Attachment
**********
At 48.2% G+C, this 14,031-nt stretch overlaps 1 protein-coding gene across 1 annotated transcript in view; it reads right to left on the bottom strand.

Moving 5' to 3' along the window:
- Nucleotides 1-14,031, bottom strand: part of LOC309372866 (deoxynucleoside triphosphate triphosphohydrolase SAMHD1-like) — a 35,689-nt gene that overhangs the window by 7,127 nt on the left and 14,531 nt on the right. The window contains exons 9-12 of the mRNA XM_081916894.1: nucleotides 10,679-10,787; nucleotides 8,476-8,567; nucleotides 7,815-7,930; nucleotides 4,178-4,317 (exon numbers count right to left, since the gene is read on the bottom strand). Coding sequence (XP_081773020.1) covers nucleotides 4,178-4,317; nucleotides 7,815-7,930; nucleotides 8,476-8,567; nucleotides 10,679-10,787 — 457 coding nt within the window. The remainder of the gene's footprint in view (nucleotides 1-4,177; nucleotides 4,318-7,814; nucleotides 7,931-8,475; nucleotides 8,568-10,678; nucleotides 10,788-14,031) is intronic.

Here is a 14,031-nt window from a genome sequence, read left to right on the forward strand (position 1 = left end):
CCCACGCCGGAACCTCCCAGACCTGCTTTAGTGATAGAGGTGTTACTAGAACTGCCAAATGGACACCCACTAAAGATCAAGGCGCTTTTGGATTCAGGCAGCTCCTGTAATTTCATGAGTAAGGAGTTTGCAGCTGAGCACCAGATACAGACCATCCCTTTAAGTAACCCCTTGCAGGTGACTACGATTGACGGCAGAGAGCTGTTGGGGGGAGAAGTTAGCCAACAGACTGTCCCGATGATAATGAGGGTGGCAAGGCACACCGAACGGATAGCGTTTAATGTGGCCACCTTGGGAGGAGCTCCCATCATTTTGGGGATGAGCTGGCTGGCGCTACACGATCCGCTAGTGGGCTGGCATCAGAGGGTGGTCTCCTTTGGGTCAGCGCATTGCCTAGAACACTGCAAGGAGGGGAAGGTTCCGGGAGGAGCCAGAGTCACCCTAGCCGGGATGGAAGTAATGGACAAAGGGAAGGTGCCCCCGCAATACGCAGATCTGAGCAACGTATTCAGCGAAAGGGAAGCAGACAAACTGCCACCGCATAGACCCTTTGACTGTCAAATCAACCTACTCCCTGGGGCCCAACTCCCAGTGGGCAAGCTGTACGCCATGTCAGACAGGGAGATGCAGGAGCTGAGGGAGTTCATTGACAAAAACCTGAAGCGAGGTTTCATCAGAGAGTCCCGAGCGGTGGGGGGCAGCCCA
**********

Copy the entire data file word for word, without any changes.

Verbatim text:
At 48.2% G+C, this 14,031-nt stretch overlaps 1 protein-coding gene across 1 annotated transcript in view; it reads right to left on the bottom strand.

Moving 5' to 3' along the window:
- Nucleotides 1-14,031, bottom strand: part of LOC309372866 (deoxynucleoside triphosphate triphosphohydrolase SAMHD1-like) — a 35,689-nt gene that overhangs the window by 7,127 nt on the left and 14,531 nt on the right. The window contains exons 9-12 of the mRNA XM_081916894.1: nucleotides 10,679-10,787; nucleotides 8,476-8,567; nucleotides 7,815-7,930; nucleotides 4,178-4,317 (exon numbers count right to left, since the gene is read on the bottom strand). Coding sequence (XP_081773020.1) covers nucleotides 4,178-4,317; nucleotides 7,815-7,930; nucleotides 8,476-8,567; nucleotides 10,679-10,787 — 457 coding nt within the window. The remainder of the gene's footprint in view (nucleotides 1-4,177; nucleotides 4,318-7,814; nucleotides 7,931-8,475; nucleotides 8,568-10,678; nucleotides 10,788-14,031) is intronic.

Here is a 14,031-nt window from a genome sequence, read left to right on the forward strand (position 1 = left end):
CCCACGCCGGAACCTCCCAGACCTGCTTTAGTGATAGAGGTGTTACTAGAACTGCCAAATGGACACCCACTAAAGATCAAGGCGCTTTTGGATTCAGGCAGCTCCTGTAATTTCATGAGTAAGGAGTTTGCAGCTGAGCACCAGATACAGACCATCCCTTTAAGTAACCCCTTGCAGGTGACTACGATTGACGGCAGAGAGCTGTTGGGGGGAGAAGTTAGCCAACAGACTGTCCCGATGATAATGAGGGTGGCAAGGCACACCGAACGGATAGCGTTTAATGTGGCCACCTTGGGAGGAGCTCCCATCATTTTGGGGATGAGCTGGCTGGCGCTACACGATCCGCTAGTGGGCTGGCATCAGAGGGTGGTCTCCTTTGGGTCAGCGCATTGCCTAGAACACTGCAAGGAGGGGAAGGTTCCGGGAGGAGCCAGAGTCACCCTAGCCGGGATGGAAGTAATGGACAAAGGGAAGGTGCCCCCGCAATACGCAGATCTGAGCAACGTATTCAGCGAAAGGGAAGCAGACAAACTGCCACCGCATAGACCCTTTGACTGTCAAATCAACCTACTCCCTGGGGCCCAACTCCCAGTGGGCAAGCTGTACGCCATGTCAGACAGGGAGATGCAGGAGCTGAGGGAGTTCATTGACAAAAACCTGAAGCGAGGTTTCATCAGAGAGTCCCGAGCGGTGGGGGGCAGCCCA